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Conrad Murray sentenced to four years for Michael Jackson's death

Dr. Conrad Murray

Dr. Conrad Murray
CBS

(CBS/AP) LOS ANGELES - Michael Jackson's doctor, Conrad Murray, was sentenced Tuesday to four years behind bars for his role in the death of the pop superstar. 

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Sheriff's officials in L.A. County told The Los Angeles Times Murray will serve about two years of his four-year sentence. Under California state law nonviolent felons serve only 50 percent of their sentences, sheriff's spokesman Steve Whitmore told The Times.

Murray was convicted of involuntary manslaughter earlier this month after a six-week trial that presented the most detailed account yet of Jackson's final hours, and how the 58-year-old cardiologist administered the powerful anesthetic propofol to treat the superstar's chronic insomnia.

Superior Court Judge Michael Pastor chastised Murray for a "horrific violation of trust" in caring for the pop star and called the heavy use of propofol "medicine madness."

Several members of Jackson's family, including mother Katherine and siblings LaToya, Jermaine, Randy and Rebbie, attended the proceedings. Before the sentencing, a representative read a statement on behalf of the Jackson family.

The statement, read by attorney Brian Panish, included elements representing the views of Jackson's children, parents and siblings. Panish did not specifically request the maximum term of four years in jail for Murray, but said  the cardiologist should be punished in a way that reminds physicians that they cannot sell their services to the highest bidder.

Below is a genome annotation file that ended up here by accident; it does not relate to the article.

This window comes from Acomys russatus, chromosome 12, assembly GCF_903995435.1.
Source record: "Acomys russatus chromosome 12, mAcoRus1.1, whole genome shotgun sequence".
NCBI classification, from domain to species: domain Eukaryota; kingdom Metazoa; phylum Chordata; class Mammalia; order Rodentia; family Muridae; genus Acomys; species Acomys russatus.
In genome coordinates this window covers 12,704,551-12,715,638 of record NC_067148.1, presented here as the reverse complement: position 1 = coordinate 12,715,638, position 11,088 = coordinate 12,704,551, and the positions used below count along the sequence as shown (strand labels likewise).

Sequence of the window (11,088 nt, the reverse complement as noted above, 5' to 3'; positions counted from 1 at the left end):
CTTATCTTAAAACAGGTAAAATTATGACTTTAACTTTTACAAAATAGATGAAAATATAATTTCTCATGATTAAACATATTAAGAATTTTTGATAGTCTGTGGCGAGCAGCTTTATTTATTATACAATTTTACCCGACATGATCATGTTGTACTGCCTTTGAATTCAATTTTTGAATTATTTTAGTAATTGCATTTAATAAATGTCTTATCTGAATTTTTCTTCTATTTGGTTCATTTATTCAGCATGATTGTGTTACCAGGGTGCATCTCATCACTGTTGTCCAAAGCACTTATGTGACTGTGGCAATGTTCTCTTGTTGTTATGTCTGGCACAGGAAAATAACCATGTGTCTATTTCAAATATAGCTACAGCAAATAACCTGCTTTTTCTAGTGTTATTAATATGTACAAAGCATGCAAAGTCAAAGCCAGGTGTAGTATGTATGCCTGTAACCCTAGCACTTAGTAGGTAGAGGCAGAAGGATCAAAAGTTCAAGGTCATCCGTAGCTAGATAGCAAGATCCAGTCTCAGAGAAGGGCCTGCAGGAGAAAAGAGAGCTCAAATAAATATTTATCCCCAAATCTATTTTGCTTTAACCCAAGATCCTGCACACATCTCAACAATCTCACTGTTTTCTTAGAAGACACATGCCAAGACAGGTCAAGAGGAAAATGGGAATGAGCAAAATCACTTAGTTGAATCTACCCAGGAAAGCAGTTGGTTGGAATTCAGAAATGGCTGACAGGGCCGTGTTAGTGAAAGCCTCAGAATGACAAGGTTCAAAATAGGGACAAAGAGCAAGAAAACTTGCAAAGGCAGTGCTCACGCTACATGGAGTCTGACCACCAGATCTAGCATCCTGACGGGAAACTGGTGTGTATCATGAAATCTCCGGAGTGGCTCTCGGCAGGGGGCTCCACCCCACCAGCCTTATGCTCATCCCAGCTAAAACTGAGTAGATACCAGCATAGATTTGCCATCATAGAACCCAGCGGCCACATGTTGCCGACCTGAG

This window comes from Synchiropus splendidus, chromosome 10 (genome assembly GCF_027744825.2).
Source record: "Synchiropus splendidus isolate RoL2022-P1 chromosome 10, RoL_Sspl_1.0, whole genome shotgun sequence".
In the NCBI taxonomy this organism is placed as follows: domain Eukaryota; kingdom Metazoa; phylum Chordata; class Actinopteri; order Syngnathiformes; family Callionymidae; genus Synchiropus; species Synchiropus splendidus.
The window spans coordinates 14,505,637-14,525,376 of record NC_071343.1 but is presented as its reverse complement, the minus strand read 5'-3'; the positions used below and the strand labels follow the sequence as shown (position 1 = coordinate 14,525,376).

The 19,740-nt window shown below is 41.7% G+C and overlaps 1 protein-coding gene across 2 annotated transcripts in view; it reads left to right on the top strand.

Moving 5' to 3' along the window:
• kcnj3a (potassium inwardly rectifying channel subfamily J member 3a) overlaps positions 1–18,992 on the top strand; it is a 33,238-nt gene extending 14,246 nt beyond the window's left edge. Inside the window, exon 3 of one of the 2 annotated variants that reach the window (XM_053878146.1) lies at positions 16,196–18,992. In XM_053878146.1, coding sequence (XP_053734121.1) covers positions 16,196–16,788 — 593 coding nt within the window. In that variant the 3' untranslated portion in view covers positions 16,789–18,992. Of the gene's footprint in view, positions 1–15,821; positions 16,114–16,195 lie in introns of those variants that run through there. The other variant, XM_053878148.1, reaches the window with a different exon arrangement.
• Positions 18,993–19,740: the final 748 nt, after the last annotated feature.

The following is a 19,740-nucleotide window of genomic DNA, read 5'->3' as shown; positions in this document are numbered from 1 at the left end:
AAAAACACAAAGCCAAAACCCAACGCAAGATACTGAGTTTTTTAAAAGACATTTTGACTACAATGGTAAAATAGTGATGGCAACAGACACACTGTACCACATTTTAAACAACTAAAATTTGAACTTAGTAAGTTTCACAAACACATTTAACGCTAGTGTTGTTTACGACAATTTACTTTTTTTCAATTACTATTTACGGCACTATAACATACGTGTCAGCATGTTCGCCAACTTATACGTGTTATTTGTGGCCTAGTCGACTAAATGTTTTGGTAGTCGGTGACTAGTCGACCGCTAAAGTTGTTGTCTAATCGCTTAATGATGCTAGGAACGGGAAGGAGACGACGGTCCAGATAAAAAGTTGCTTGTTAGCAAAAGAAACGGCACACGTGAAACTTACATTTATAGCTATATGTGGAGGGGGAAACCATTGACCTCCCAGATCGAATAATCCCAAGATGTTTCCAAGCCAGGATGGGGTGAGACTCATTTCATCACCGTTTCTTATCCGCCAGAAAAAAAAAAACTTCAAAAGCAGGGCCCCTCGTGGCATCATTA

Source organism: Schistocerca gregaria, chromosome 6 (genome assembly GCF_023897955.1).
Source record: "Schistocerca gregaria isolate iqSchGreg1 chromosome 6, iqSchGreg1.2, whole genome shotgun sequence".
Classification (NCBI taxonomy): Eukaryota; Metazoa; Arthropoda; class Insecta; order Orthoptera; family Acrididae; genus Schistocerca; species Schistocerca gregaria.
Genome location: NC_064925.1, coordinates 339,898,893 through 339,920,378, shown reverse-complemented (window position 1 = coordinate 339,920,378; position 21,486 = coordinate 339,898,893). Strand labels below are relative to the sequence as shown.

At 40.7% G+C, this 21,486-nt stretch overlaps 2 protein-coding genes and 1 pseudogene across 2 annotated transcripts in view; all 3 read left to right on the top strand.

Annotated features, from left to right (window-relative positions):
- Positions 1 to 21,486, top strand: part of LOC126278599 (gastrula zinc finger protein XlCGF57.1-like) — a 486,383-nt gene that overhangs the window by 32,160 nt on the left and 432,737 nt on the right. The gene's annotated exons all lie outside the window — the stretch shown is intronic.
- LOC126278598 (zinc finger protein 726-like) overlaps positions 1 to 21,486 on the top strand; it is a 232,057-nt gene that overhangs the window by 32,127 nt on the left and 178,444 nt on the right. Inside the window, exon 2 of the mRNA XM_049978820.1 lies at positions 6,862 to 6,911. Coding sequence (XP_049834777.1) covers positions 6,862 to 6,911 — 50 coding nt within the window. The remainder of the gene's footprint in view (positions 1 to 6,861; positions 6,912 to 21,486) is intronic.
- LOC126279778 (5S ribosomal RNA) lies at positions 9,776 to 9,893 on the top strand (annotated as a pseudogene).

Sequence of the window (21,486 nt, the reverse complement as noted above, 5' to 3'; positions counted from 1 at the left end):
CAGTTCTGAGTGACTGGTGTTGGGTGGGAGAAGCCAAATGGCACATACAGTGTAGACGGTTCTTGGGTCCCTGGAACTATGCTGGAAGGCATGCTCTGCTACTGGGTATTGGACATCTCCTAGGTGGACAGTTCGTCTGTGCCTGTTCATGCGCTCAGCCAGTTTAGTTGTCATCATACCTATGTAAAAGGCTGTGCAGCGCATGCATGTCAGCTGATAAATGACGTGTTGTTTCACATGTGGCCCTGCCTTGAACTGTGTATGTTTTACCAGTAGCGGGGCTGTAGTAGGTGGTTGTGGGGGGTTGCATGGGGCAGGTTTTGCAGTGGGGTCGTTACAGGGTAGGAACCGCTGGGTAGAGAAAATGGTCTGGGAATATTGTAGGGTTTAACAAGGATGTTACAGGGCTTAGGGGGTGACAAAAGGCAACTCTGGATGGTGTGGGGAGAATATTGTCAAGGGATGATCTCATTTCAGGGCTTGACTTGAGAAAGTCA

Prosecutors had asked that Pastor sentence Murray to the maximum four-year term, while defense attorneys wanted probation for the cardiologist, saying he will lose his ability to practice medicine and likely face a lifetime of ostracism.

During the investigation into Jackson June 2009 death Murray told detectives he had been giving Jackson nightly doses of propofol to help him sleep as he prepared for a series of comeback concerts. Propofol is supposed to be used in hospital settings and has never been approved for sleep treatments, yet Murray acknowledged giving it to Jackson then leaving the room on the day the singer died.

Murray declined to testify during his trial but participated in a documentary in which he said he didn't consider himself guilty of any crime and blamed Jackson for entrapping him into administering the drug.

In their sentencing memorandum, prosecutors cited Murray's own statements to push for him to receive the maximum term. They also want him to pay restitution to the singer's three children -- Prince, Paris and Blanket. It's unlikely that Murray can pay any sizable sum, including the $1.8 million cost of Jackson's funeral. He was deeply in debt when he agreed to serve as Jackson's personal physician for $150,000 a month and the singer died before Murray received any money.

Murray's mother and girlfriend also attended the sentencing hearing.

Complete coverage of the Conrad Murray - Michael Jackson case on CBS News

  • Casey Glynn

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